- Paul encouraged people to run to win. He wasn’t encouraging them to take part in an actual race; he was using the idea as a metaphor. What do you think it was a metaphor for? (Answer: no matter what we do in life, we should do it to the best of our ability by being committed and self-disciplined. This also means displaying self-control and working hard.)

Time for reflection

Ask the children whether they think that self-control is important at school. (You might like to take a vote by asking the children to raise their hand.)

Ask the children why they think that self-control is important at school.

Listen to a range of responses.

Explain that having self-control in the classroom is really important because it helps the whole class to work together and be a team.

Ask the children, ‘If we have self-control and work hard at school, what sort of prize could we win?’

Listen to a range of responses.

Suggestions may include the following.

- People in school will be happy, which will help everyone to enjoy learning.
- Friendships will grow.
- W
e may win awards such as Star of the Week for working hard and being kind towards others.
We may be chosen to take part in a sports team and represent the school.
Having self-control and working hard will help us to achieve our aims in life.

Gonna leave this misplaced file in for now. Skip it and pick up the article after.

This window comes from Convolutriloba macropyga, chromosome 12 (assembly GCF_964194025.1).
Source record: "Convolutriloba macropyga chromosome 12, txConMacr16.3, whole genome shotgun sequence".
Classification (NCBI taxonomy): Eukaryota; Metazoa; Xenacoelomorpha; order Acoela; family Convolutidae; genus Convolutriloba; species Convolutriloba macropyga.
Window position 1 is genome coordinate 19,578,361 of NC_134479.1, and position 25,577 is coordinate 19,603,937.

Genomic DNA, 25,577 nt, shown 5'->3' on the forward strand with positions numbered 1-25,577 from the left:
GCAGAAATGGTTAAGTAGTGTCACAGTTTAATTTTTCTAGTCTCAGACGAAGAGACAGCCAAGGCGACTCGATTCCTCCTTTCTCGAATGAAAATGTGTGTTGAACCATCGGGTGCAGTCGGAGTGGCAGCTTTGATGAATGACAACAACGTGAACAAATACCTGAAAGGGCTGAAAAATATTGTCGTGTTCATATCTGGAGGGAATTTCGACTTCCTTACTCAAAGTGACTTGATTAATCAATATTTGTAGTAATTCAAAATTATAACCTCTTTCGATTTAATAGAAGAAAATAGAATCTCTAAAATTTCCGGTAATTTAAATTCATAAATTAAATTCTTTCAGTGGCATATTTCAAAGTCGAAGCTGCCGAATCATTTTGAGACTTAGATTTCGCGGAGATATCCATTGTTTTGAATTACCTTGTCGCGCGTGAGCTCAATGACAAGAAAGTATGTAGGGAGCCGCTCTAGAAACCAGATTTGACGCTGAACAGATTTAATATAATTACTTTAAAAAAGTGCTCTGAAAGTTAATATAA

Ask the children, ‘Can you control all things?’

Listen to a range of responses.

Explain to the children that we can’t control everything: there will always be things that are out of our control. For example, we can control the things that we say and do at school, but we don’t have control over the things that we have to learn. Children have to learn maths, reading and writing even if they sometimes feel like they don’t want to!

For the things that we don’t want to do, we need to learn self-control over our attitudes. We have to decide between having a good, positive attitude or a bad, negative attitude.

Ask the children, ‘Is God in control?’

Listen to a range of responses.

Explain that Christians believe that God can always be in control, but he doesn’t always take control because he wants us to make our own decisions.

Dear God,
Thank you for Paul’s teaching, which is relevant to us today.
Thank you for the self-control that we have.
Thank you for the times when we’ve helped others and been kind to them because we’ve had self-control.
Please help us when we struggle with self-control.
Please help us to allow other people to help us.


‘Our God is a great big God’, available at: (3 minutes long)

Extension activities

  1. Give each child a copy of the sheet that accompanies this assembly (Control It! - Extension Activity). Ask them to use the sheet to reflect on what things are in their control, what is out of their control and how this makes them feel.
Publication date: April 2022   (Vol.24 No.4)    Published by SPCK, London, UK.